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Re: Standards for language tags

From: Misha Wolf <misha.wolf@reuters.com>
Date: Tue, 25 Mar 1997 16:12:18 +0000 (GMT)
To: meta2 <meta2@mrrl.lut.ac.uk>, www-international <www-international@w3.org>, Unicode Discussion <unicode@unicode.org>
Message-Id: <2518121625031997/A33254/REDMS2/11B3CC0C1200*@MHS>
Renato Iannella wrote (privately):

>Hi Misha, at DC4 you mentioned a standard
>that listed the different types of languages
>such as:
> en-uk
> en-us
> ...
>
>Which one was it?

My reply may be of interest to others.

The relevant standards are:

   ISO 639 - Codes for the representation of names of languages

   ISO 3166 - Codes for the representation of names of countries

   RFC 1766 - Tags for the Identification of Languages

   RFC 2070 - Internationalization of the Hypertext Markup Language

Some brief notes:

1.  ISO 639 allows the use of ISO 3166 codes to qualify ISO 639 codes.

2.  RFC 1766 defines a more general structure, of which ISO 639 and 
    ISO 3166 are parts.

3.  RFC 1766 defines the linking character to be a "-", as in "en-us".

4.  RFC 1766 defines a registry for additional sub-tags.  Two have been 
    registered to date: "no-nyn" and "no-bok".

5.  RFC 2070 redefines the interpretation of RFC 1766 tags, making the 
    hierarchy meaningful (rather than just a mechanism for tag 
    construction):

    --- start of quote from RFC 2070 -----------------------------------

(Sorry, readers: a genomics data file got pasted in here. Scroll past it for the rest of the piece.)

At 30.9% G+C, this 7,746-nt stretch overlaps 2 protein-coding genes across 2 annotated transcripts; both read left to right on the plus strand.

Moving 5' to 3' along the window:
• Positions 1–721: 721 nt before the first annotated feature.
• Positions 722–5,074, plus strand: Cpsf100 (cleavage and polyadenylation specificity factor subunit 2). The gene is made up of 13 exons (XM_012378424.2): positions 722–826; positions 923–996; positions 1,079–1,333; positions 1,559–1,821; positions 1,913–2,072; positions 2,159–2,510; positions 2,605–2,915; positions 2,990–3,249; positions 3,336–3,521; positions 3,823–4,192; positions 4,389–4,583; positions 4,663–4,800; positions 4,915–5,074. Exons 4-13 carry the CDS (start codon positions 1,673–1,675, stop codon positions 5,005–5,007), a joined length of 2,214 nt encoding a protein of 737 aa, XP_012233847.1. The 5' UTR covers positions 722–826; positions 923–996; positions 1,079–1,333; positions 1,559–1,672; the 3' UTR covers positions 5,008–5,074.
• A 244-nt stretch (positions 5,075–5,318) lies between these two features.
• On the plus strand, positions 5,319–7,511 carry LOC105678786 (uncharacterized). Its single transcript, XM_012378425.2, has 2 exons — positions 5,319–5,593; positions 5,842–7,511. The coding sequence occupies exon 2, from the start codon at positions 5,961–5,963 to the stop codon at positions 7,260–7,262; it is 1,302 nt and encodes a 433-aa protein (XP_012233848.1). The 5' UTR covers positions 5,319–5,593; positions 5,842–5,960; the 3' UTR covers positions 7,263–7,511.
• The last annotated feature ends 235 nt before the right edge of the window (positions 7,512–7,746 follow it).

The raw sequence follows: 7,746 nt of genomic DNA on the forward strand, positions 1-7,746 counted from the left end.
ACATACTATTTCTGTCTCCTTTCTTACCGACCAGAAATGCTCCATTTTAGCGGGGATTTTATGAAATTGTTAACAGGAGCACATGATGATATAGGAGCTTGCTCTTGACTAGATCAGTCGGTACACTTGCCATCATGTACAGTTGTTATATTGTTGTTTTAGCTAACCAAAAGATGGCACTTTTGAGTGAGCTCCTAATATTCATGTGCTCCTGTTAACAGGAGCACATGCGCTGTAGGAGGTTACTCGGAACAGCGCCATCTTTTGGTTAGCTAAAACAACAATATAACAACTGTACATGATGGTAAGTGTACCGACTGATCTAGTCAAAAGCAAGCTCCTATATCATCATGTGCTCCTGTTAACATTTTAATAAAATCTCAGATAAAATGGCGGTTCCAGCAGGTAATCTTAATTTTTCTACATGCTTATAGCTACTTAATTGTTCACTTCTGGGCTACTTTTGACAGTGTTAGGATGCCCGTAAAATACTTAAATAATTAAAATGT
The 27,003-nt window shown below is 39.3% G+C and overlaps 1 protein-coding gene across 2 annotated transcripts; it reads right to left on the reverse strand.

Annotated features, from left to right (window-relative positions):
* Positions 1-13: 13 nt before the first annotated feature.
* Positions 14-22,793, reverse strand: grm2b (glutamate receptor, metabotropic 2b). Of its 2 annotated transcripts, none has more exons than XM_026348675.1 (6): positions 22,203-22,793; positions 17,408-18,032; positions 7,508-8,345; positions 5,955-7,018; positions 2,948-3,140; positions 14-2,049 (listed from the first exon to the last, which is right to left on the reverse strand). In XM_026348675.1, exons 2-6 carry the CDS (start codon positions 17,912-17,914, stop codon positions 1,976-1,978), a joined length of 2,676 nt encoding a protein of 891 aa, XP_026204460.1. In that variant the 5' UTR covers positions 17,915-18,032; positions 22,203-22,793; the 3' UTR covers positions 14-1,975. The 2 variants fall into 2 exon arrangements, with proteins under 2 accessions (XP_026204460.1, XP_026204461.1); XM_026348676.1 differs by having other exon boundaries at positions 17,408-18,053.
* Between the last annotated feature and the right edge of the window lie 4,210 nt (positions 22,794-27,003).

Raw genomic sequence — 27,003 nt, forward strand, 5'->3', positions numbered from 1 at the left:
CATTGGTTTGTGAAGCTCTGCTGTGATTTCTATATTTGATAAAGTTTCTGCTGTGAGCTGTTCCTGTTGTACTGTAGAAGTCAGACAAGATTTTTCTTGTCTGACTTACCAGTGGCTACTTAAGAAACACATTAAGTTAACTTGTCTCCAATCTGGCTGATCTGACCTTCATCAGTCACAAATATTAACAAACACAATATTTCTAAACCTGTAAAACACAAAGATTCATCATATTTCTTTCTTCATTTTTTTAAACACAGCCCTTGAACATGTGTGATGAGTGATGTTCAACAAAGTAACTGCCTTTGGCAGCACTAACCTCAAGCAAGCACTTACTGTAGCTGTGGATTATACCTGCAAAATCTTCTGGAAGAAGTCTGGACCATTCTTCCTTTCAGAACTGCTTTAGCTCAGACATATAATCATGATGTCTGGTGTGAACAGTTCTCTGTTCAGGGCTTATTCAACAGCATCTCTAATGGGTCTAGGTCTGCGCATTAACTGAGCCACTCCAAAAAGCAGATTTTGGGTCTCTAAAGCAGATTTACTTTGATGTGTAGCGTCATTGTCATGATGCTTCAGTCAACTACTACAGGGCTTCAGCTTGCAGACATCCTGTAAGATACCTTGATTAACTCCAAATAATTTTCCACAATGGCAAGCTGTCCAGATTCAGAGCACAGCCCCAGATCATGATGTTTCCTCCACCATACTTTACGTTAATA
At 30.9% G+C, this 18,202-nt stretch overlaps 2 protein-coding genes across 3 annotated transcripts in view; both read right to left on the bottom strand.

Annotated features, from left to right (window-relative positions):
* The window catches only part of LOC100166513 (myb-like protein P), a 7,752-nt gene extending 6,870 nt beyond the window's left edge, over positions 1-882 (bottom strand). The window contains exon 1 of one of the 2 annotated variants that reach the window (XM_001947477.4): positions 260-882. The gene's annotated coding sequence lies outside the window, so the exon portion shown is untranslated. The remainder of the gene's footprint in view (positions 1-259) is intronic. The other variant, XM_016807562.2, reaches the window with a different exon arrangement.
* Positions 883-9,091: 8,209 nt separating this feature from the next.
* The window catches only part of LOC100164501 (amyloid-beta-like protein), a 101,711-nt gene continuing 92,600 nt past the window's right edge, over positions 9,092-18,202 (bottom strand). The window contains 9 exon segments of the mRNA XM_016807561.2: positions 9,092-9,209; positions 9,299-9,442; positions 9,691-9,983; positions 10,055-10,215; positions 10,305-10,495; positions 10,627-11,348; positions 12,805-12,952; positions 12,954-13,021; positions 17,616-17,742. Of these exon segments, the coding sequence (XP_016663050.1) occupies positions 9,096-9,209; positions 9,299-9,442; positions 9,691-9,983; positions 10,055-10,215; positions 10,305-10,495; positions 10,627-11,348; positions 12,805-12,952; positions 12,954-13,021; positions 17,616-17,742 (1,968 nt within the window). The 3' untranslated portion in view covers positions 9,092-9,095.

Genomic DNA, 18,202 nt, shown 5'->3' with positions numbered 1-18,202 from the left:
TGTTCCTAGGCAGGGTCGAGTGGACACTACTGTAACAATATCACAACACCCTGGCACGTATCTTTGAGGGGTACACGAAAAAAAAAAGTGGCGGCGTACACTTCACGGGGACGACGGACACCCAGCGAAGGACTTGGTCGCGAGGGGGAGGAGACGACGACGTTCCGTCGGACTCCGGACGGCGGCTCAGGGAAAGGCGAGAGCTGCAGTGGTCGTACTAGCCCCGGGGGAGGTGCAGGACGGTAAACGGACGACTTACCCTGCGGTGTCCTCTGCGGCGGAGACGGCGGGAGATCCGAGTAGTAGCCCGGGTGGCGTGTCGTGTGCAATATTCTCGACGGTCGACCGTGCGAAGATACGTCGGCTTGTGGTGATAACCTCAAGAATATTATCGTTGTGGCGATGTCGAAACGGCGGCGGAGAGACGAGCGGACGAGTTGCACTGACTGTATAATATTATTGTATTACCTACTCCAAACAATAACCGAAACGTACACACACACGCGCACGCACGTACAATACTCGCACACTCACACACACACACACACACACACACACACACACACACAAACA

In the context of HTML, a language tag is not to be interpreted as a
    single token, as per RFC 1766, but as a hierarchy. For example, a
    user agent that adjusts rendering according to language should
    consider that it has a match when a language tag in a style sheet
    entry matches the initial portion of the language tag of an element.
    An exact match should be preferred. This interpretation allows an
    element marked up as, for instance, "en-US" to trigger styles
    corresponding to, in order of preference, US-English ("en-US") or
    'plain' or 'international' English ("en").

    --- end of quote from RFC 2070 -------------------------------------

6.  ISO 639 was last published in 1988.  A few changes were made in 1989:

    --- start of quote from RFC 1766 -----------------------------------

    The following codes have been added in 1989 (nothing later): ug
    (Uigur), iu (Inuktitut, also called Eskimo), za (Zhuang), he (Hebrew,
    replacing iw), yi (Yiddish, replacing ji), and id (Indonesian,
    replacing in).

    --- end of quote from RFC 1766 -----------------------------------

7.  As some people seem very keen on the US LoC-style 3-char language 
    tags, someone could decide to issue an RFC updating RFC 1766 to 
    include support for an updated ISO 639, incorporating these 3-char 
    tags.  [I believe that voting on such a change to ISO 639 is currently 
    in progress.]  This idea was aired at Canberra.  My mentioning it here 
    should not be taken as an expression of support, but rather as noting 
    a possible way to reconcile these two schemes.

8.  Do read the two RFCs mentioned above.

>Cheers... Renato
>. . . . . . . . . . . . . . . . . . . . . . . . . . . . . . . . . . . .
>Dr Renato Iannella                 http://www.dstc.edu.au/RDU/staff/ri/
>DSTC Pty Ltd                                     phone://61/7-3365-4310
>Gehrmann Labs, QLD, 4067, AUSTRALIA                fax://61/7-3365-4311
>. . . . . . . . . . . . . . . . . . . . . . . . . . . . . . . . . . . .
>Australian WWW Technical Conference '97 -> http://www.dstc.edu.au/aw3tc

Misha
Received on Tuesday, 25 March 1997 11:22:29 GMT

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